In a surprise move, RBI hiked the key policy rate (Repo Rate) by 40 bps

  • 5th May, 2022

Comments from Mr. Sampath Reddy, Chief Investment Officer, Bajaj Allianz Life

In its intermittent meeting, RBI’s Monetary Policy Committee (MPC) unanimously voted to hike the benchmark policy rate (repo rate) by 40 bps to 4.40% with immediate effect. The marginal standing facility (MSF) rate and the newly instituted Standing Deposit Facility (SDF) rate adjusted to 4.65% & 4.15% respectively. MPC has also decided to increase the Cash Reserve Ratio (CRR) by 50 basis points to 4.50%, effective from the fortnight beginning May 21, 2022. The MPC reiterated to remain accommodative while focusing on withdrawal of accommodation to ensure that inflation remains within the target going forward, while supporting growth.

In the continuation of its outlook during the last month policy meeting, RBI noted that the economy has been showing signs of recovery and private consumption is also picking up. The normal monsoon forecast for 2022 will lead to the better agriculture aspects that would help in revival of rural demand. However, uncertainty in the ongoing geopolitical framework, along with tightening global financial conditions and surge in global crude and commodity prices are likely to hurt growth outlook.

Heightened inflationary risks driven by high food and commodity prices, and resilience in domestic growth made the MPC to increase the rates in between the scheduled policy meetings. The extended geopolitical tensions continue to disrupt commodity prices & supply chain that is keeping the global inflation trajectory high. RBI has also indicated that the upcoming CPI print for April 2022 will remain elevated.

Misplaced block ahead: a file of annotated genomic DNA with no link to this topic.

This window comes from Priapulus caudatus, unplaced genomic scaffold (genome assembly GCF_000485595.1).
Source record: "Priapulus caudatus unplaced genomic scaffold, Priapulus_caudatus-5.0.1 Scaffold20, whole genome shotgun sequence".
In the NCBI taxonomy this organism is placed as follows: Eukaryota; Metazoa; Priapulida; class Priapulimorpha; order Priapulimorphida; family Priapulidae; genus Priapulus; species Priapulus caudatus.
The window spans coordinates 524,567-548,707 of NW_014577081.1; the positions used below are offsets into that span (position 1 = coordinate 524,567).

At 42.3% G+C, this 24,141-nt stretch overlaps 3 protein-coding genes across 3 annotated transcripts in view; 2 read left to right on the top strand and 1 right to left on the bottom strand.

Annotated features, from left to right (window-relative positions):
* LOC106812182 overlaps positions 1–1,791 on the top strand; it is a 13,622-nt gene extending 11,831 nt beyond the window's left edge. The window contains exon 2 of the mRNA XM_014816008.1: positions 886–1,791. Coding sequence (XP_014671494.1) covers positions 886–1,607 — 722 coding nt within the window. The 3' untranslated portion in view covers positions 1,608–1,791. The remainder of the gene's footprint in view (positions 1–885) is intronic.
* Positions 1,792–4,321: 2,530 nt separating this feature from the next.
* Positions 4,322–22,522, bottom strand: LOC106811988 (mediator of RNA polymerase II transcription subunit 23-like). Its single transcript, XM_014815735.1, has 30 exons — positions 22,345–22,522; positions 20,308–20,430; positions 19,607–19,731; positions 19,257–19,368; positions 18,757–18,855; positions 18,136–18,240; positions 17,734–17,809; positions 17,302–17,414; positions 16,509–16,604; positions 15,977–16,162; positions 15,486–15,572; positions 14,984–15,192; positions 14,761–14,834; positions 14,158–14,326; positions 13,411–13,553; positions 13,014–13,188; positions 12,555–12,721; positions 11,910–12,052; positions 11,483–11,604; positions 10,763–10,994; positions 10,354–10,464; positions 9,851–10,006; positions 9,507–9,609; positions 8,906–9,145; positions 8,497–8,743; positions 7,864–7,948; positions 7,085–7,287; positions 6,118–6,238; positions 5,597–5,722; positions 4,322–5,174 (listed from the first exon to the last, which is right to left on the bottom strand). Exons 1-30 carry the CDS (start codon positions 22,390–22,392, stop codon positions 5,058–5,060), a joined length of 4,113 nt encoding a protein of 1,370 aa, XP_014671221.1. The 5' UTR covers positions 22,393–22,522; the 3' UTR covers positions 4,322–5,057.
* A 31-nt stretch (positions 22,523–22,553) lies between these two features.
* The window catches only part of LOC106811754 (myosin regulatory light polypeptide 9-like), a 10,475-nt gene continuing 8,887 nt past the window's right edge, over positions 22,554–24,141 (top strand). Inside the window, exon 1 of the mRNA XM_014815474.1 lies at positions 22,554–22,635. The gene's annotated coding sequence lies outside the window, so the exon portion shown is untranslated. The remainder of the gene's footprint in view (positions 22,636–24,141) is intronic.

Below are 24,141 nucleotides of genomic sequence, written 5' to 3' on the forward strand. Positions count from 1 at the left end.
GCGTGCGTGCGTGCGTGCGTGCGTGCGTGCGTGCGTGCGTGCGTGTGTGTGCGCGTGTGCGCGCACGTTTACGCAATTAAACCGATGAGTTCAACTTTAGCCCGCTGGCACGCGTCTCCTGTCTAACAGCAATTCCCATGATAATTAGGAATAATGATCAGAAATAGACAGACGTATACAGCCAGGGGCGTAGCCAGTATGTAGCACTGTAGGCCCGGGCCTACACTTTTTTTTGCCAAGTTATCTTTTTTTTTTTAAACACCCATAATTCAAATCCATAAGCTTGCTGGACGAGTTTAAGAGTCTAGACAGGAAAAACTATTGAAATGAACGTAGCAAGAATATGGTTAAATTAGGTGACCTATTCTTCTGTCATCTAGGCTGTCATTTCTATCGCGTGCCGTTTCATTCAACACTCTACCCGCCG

India CPI Inflation Trend (%YoY)

The RBI said that system liquidity continues to remain robust; the average surplus liquidity in the banking system – reflected in total absorption through SDF and variable rate reverse repo (VRRR) auctions – amounted to Rs. 7.5 lakh crore during April 8-29, 2022. The large liquidity overhang in the form of daily surplus funds parked under the SDF (average of Rs. 2.0 lakh crore during April 8-29, 2022) has resulted in the weighted average call money rate (WACR) – the operating target of monetary policy – dipping below the SDF rate. In view of its earlier stated stance of gradual withdrawal of excess liquidity, RBI increased the CRR rate by 50bps that would lead to reduction of liquidity by about Rs. 87,000 crore.


It is now evident that the RBI’s intention is to counter inflation and reduce the excess liquidity in the system. RBI’s surprise move to hike rate intermittently and hawkish commentary on inflation led to hardening of bond yields post the policy announcement.

However, we expect bond yields to continue to rise further during the year, on the expectation of additional rate hikes, normalization of monetary policy by major global central banks, elevated inflation and supply side pressures due to the large market borrowing in FY23. From a debt markets perspective, we presently prefer the short to medium term of the yield curve.

The earlier than expected policy rate hike resulted correction in equity markets today. We believe the economic recovery will continue as pandemic effect slows down in the economy. However, persistent geopolitical tensions, elevated market valuations and, higher commodity prices would continue to cause some market volatility in the short term.

Disclaimer: “The views expressed by the Author in this article/note is not to be construed as investment advice and readers are suggested to seek independent financial advice before making any investment decisions”

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